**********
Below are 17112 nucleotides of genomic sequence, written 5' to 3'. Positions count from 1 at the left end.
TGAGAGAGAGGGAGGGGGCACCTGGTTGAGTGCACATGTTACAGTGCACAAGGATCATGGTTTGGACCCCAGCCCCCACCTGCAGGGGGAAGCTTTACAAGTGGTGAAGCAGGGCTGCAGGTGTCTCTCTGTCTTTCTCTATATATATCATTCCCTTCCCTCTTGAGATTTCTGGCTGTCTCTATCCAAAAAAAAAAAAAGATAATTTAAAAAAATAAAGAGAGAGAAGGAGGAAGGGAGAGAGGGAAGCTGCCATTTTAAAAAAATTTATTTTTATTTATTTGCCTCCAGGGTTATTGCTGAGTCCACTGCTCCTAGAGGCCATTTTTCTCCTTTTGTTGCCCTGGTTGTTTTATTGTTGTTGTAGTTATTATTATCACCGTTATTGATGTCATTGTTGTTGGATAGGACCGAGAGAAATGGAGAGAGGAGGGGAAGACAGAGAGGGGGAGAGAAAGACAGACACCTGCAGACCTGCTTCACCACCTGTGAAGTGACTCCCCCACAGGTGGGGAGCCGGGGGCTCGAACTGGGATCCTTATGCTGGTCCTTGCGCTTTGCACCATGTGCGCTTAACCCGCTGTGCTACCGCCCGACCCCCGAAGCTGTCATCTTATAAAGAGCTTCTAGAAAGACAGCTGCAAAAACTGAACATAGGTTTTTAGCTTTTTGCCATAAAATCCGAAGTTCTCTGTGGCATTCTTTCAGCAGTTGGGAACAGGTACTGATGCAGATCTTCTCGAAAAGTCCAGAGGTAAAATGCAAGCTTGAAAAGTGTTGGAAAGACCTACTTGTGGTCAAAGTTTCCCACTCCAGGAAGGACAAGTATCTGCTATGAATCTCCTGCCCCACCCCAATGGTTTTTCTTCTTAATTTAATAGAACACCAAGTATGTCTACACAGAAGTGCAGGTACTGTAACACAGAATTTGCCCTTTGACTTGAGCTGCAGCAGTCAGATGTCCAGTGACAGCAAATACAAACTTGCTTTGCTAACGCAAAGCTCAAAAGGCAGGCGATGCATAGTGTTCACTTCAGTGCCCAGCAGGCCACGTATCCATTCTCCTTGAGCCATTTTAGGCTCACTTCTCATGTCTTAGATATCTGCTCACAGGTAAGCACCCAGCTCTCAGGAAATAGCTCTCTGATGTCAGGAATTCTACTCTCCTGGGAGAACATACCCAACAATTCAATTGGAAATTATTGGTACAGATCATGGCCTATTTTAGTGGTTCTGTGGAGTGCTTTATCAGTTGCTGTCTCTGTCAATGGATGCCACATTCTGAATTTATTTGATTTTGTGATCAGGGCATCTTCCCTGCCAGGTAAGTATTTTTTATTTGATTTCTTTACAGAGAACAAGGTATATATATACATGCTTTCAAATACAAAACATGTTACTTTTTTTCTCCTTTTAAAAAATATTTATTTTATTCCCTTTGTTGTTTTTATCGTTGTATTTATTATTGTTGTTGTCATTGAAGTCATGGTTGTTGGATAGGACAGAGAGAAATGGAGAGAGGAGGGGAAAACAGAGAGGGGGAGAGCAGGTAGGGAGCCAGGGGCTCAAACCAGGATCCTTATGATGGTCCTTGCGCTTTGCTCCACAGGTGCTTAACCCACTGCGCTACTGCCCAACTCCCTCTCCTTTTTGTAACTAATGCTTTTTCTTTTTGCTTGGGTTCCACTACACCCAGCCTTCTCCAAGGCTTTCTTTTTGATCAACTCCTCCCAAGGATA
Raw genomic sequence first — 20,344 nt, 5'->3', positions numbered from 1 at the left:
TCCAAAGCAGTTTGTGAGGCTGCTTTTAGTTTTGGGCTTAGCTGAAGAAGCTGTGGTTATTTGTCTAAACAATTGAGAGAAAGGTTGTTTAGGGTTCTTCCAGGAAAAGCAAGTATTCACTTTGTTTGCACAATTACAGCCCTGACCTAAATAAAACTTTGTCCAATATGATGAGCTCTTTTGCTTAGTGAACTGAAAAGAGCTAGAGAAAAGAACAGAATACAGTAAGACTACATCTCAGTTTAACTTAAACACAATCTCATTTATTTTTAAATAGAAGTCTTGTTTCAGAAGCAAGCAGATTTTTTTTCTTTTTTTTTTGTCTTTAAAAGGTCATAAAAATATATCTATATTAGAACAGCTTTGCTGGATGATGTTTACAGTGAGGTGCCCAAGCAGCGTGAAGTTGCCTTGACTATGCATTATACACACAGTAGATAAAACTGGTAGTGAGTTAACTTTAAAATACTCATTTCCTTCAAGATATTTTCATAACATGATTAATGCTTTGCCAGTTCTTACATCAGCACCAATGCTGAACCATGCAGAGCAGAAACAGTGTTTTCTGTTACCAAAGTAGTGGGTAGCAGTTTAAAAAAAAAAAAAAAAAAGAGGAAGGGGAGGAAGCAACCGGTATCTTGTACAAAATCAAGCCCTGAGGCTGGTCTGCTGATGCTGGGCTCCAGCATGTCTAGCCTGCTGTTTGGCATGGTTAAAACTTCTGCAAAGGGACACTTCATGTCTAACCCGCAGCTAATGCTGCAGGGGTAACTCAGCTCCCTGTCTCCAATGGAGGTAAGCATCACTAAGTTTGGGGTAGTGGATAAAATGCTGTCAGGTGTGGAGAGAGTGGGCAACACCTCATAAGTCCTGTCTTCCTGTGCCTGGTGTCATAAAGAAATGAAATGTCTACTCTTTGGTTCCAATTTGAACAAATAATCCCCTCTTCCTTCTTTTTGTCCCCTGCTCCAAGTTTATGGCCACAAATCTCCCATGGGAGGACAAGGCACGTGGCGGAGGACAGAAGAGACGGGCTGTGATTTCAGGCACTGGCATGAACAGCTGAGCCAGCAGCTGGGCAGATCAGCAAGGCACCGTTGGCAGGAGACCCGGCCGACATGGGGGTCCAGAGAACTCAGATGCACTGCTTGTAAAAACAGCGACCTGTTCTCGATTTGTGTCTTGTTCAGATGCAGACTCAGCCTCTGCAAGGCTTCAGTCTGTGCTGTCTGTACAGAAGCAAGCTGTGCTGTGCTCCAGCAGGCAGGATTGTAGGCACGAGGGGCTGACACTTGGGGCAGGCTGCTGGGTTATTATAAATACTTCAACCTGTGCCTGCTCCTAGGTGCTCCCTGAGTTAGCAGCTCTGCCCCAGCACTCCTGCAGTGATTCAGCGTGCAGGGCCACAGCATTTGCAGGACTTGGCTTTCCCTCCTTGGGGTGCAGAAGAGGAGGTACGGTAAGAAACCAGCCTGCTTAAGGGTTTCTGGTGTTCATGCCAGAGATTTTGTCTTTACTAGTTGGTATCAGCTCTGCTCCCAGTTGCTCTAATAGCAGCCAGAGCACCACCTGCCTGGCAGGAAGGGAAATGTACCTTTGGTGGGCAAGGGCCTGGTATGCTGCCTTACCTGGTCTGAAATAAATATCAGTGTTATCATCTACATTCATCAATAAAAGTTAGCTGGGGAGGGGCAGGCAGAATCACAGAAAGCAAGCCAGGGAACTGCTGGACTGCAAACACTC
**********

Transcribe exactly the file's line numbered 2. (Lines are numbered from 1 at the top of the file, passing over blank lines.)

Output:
TGAGAGAGAGGGAGGGGGCACCTGGTTGAGTGCACATGTTACAGTGCACAAGGATCATGGTTTGGACCCCAGCCCCCACCTGCAGGGGGAAGCTTTACAAGTGGTGAAGCAGGGCTGCAGGTGTCTCTCTGTCTTTCTCTATATATATCATTCCCTTCCCTCTTGAGATTTCTGGCTGTCTCTATCCAAAAAAAAAAAAAGATAATTTAAAAAAATAAAGAGAGAGAAGGAGGAAGGGAGAGAGGGAAGCTGCCATTTTAAAAAAATTTATTTTTATTTATTTGCCTCCAGGGTTATTGCTGAGTCCACTGCTCCTAGAGGCCATTTTTCTCCTTTTGTTGCCCTGGTTGTTTTATTGTTGTTGTAGTTATTATTATCACCGTTATTGATGTCATTGTTGTTGGATAGGACCGAGAGAAATGGAGAGAGGAGGGGAAGACAGAGAGGGGGAGAGAAAGACAGACACCTGCAGACCTGCTTCACCACCTGTGAAGTGACTCCCCCACAGGTGGGGAGCCGGGGGCTCGAACTGGGATCCTTATGCTGGTCCTTGCGCTTTGCACCATGTGCGCTTAACCCGCTGTGCTACCGCCCGACCCCCGAAGCTGTCATCTTATAAAGAGCTTCTAGAAAGACAGCTGCAAAAACTGAACATAGGTTTTTAGCTTTTTGCCATAAAATCCGAAGTTCTCTGTGGCATTCTTTCAGCAGTTGGGAACAGGTACTGATGCAGATCTTCTCGAAAAGTCCAGAGGTAAAATGCAAGCTTGAAAAGTGTTGGAAAGACCTACTTGTGGTCAAAGTTTCCCACTCCAGGAAGGACAAGTATCTGCTATGAATCTCCTGCCCCACCCCAATGGTTTTTCTTCTTAATTTAATAGAACACCAAGTATGTCTACACAGAAGTGCAGGTACTGTAACACAGAATTTGCCCTTTGACTTGAGCTGCAGCAGTCAGATGTCCAGTGACAGCAAATACAAACTTGCTTTGCTAACGCAAAGCTCAAAAGGCAGGCGATGCATAGTGTTCACTTCAGTGCCCAGCAGGCCACGTATCCATTCTCCTTGAGCCATTTTAGGCTCACTTCTCATGTCTTAGATATCTGCTCACAGGTAAGCACCCAGCTCTCAGGAAATAGCTCTCTGATGTCAGGAATTCTACTCTCCTGGGAGAACATACCCAACAATTCAATTGGAAATTATTGGTACAGATCATGGCCTATTTTAGTGGTTCTGTGGAGTGCTTTATCAGTTGCTGTCTCTGTCAATGGATGCCACATTCTGAATTTATTTGATTTTGTGATCAGGGCATCTTCCCTGCCAGGTAAGTATTTTTTATTTGATTTCTTTACAGAGAACAAGGTATATATATACATGCTTTCAAATACAAAACATGTTACTTTTTTTCTCCTTTTAAAAAATATTTATTTTATTCCCTTTGTTGTTTTTATCGTTGTATTTATTATTGTTGTTGTCATTGAAGTCATGGTTGTTGGATAGGACAGAGAGAAATGGAGAGAGGAGGGGAAAACAGAGAGGGGGAGAGCAGGTAGGGAGCCAGGGGCTCAAACCAGGATCCTTATGATGGTCCTTGCGCTTTGCTCCACAGGTGCTTAACCCACTGCGCTACTGCCCAACTCCCTCTCCTTTTTGTAACTAATGCTTTTTCTTTTTGCTTGGGTTCCACTACACCCAGCCTTCTCCAAGGCTTTCTTTTTGATCAACTCCTCCCAAGGATA